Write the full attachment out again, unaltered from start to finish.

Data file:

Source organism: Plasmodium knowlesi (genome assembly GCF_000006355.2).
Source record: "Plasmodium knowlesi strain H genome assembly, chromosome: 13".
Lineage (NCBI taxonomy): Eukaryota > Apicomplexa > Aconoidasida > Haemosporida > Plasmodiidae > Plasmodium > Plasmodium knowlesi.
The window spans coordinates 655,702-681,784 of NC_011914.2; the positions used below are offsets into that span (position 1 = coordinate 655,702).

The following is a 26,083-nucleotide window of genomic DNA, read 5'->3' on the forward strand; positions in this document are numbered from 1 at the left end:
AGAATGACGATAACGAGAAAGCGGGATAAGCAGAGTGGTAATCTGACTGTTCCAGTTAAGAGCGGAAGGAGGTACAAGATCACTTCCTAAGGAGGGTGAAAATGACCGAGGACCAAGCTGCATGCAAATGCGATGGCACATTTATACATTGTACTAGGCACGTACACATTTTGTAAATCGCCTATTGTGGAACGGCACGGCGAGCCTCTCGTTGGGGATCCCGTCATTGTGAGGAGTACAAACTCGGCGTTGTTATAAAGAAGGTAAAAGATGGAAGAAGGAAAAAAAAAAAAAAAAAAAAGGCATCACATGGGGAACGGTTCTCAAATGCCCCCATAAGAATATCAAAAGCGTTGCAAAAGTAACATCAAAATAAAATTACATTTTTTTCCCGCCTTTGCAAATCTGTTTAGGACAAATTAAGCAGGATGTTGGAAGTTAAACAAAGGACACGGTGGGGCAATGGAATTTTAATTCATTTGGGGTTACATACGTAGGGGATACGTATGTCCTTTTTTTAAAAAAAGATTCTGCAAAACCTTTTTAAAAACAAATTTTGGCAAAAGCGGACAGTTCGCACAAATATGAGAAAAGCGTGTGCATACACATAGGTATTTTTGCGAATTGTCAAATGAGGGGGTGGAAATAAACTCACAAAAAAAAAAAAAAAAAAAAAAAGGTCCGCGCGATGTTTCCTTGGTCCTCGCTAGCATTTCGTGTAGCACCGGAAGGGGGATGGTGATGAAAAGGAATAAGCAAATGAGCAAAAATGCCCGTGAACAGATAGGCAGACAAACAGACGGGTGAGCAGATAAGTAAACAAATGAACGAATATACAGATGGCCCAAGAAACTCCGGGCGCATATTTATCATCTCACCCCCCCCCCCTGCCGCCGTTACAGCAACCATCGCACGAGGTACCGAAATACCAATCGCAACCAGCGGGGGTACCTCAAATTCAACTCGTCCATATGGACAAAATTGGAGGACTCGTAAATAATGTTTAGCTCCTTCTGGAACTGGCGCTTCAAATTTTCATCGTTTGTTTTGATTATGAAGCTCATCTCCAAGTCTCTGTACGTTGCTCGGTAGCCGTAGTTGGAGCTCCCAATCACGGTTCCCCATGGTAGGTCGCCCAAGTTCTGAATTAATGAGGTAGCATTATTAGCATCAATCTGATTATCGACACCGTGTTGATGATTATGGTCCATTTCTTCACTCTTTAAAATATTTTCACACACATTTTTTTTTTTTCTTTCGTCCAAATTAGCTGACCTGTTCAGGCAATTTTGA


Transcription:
Source organism: Plasmodium knowlesi (genome assembly GCF_000006355.2).
Source record: "Plasmodium knowlesi strain H genome assembly, chromosome: 13".
Lineage (NCBI taxonomy): Eukaryota > Apicomplexa > Aconoidasida > Haemosporida > Plasmodiidae > Plasmodium > Plasmodium knowlesi.
The window spans coordinates 655,702-681,784 of NC_011914.2; the positions used below are offsets into that span (position 1 = coordinate 655,702).

The following is a 26,083-nucleotide window of genomic DNA, read 5'->3' on the forward strand; positions in this document are numbered from 1 at the left end:
AGAATGACGATAACGAGAAAGCGGGATAAGCAGAGTGGTAATCTGACTGTTCCAGTTAAGAGCGGAAGGAGGTACAAGATCACTTCCTAAGGAGGGTGAAAATGACCGAGGACCAAGCTGCATGCAAATGCGATGGCACATTTATACATTGTACTAGGCACGTACACATTTTGTAAATCGCCTATTGTGGAACGGCACGGCGAGCCTCTCGTTGGGGATCCCGTCATTGTGAGGAGTACAAACTCGGCGTTGTTATAAAGAAGGTAAAAGATGGAAGAAGGAAAAAAAAAAAAAAAAAAAAGGCATCACATGGGGAACGGTTCTCAAATGCCCCCATAAGAATATCAAAAGCGTTGCAAAAGTAACATCAAAATAAAATTACATTTTTTTCCCGCCTTTGCAAATCTGTTTAGGACAAATTAAGCAGGATGTTGGAAGTTAAACAAAGGACACGGTGGGGCAATGGAATTTTAATTCATTTGGGGTTACATACGTAGGGGATACGTATGTCCTTTTTTTAAAAAAAGATTCTGCAAAACCTTTTTAAAAACAAATTTTGGCAAAAGCGGACAGTTCGCACAAATATGAGAAAAGCGTGTGCATACACATAGGTATTTTTGCGAATTGTCAAATGAGGGGGTGGAAATAAACTCACAAAAAAAAAAAAAAAAAAAAAAAGGTCCGCGCGATGTTTCCTTGGTCCTCGCTAGCATTTCGTGTAGCACCGGAAGGGGGATGGTGATGAAAAGGAATAAGCAAATGAGCAAAAATGCCCGTGAACAGATAGGCAGACAAACAGACGGGTGAGCAGATAAGTAAACAAATGAACGAATATACAGATGGCCCAAGAAACTCCGGGCGCATATTTATCATCTCACCCCCCCCCCCTGCCGCCGTTACAGCAACCATCGCACGAGGTACCGAAATACCAATCGCAACCAGCGGGGGTACCTCAAATTCAACTCGTCCATATGGACAAAATTGGAGGACTCGTAAATAATGTTTAGCTCCTTCTGGAACTGGCGCTTCAAATTTTCATCGTTTGTTTTGATTATGAAGCTCATCTCCAAGTCTCTGTACGTTGCTCGGTAGCCGTAGTTGGAGCTCCCAATCACGGTTCCCCATGGTAGGTCGCCCAAGTTCTGAATTAATGAGGTAGCATTATTAGCATCAATCTGATTATCGACACCGTGTTGATGATTATGGTCCATTTCTTCACTCTTTAAAATATTTTCACACACATTTTTTTTTTTTCTTTCGTCCAAATTAGCTGACCTGTTCAGGCAATTTTGA